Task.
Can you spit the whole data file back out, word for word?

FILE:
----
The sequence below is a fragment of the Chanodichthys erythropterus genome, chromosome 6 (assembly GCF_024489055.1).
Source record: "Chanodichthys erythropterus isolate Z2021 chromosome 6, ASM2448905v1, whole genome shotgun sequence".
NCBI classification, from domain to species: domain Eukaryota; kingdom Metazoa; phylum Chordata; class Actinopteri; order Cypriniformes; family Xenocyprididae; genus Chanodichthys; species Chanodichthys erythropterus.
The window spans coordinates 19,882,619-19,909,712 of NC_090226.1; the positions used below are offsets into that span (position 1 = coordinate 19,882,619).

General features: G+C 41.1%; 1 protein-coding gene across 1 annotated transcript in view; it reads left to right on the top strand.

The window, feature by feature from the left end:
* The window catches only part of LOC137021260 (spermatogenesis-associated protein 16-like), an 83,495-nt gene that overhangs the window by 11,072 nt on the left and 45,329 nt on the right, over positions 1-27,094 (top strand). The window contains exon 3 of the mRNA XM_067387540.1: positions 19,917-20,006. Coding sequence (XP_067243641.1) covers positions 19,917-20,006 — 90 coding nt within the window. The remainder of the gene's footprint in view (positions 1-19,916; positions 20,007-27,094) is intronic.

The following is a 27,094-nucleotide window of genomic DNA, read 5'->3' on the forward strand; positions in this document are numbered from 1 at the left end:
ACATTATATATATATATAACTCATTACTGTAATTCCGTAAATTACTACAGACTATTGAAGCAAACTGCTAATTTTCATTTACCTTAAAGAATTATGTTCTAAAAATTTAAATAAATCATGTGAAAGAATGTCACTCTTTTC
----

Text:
The sequence below is a fragment of the Chanodichthys erythropterus genome, chromosome 6 (assembly GCF_024489055.1).
Source record: "Chanodichthys erythropterus isolate Z2021 chromosome 6, ASM2448905v1, whole genome shotgun sequence".
NCBI classification, from domain to species: domain Eukaryota; kingdom Metazoa; phylum Chordata; class Actinopteri; order Cypriniformes; family Xenocyprididae; genus Chanodichthys; species Chanodichthys erythropterus.
The window spans coordinates 19,882,619-19,909,712 of NC_090226.1; the positions used below are offsets into that span (position 1 = coordinate 19,882,619).

General features: G+C 41.1%; 1 protein-coding gene across 1 annotated transcript in view; it reads left to right on the top strand.

The window, feature by feature from the left end:
* The window catches only part of LOC137021260 (spermatogenesis-associated protein 16-like), an 83,495-nt gene that overhangs the window by 11,072 nt on the left and 45,329 nt on the right, over positions 1-27,094 (top strand). The window contains exon 3 of the mRNA XM_067387540.1: positions 19,917-20,006. Coding sequence (XP_067243641.1) covers positions 19,917-20,006 — 90 coding nt within the window. The remainder of the gene's footprint in view (positions 1-19,916; positions 20,007-27,094) is intronic.

The following is a 27,094-nucleotide window of genomic DNA, read 5'->3' on the forward strand; positions in this document are numbered from 1 at the left end:
ACATTATATATATATATAACTCATTACTGTAATTCCGTAAATTACTACAGACTATTGAAGCAAACTGCTAATTTTCATTTACCTTAAAGAATTATGTTCTAAAAATTTAAATAAATCATGTGAAAGAATGTCACTCTTTTC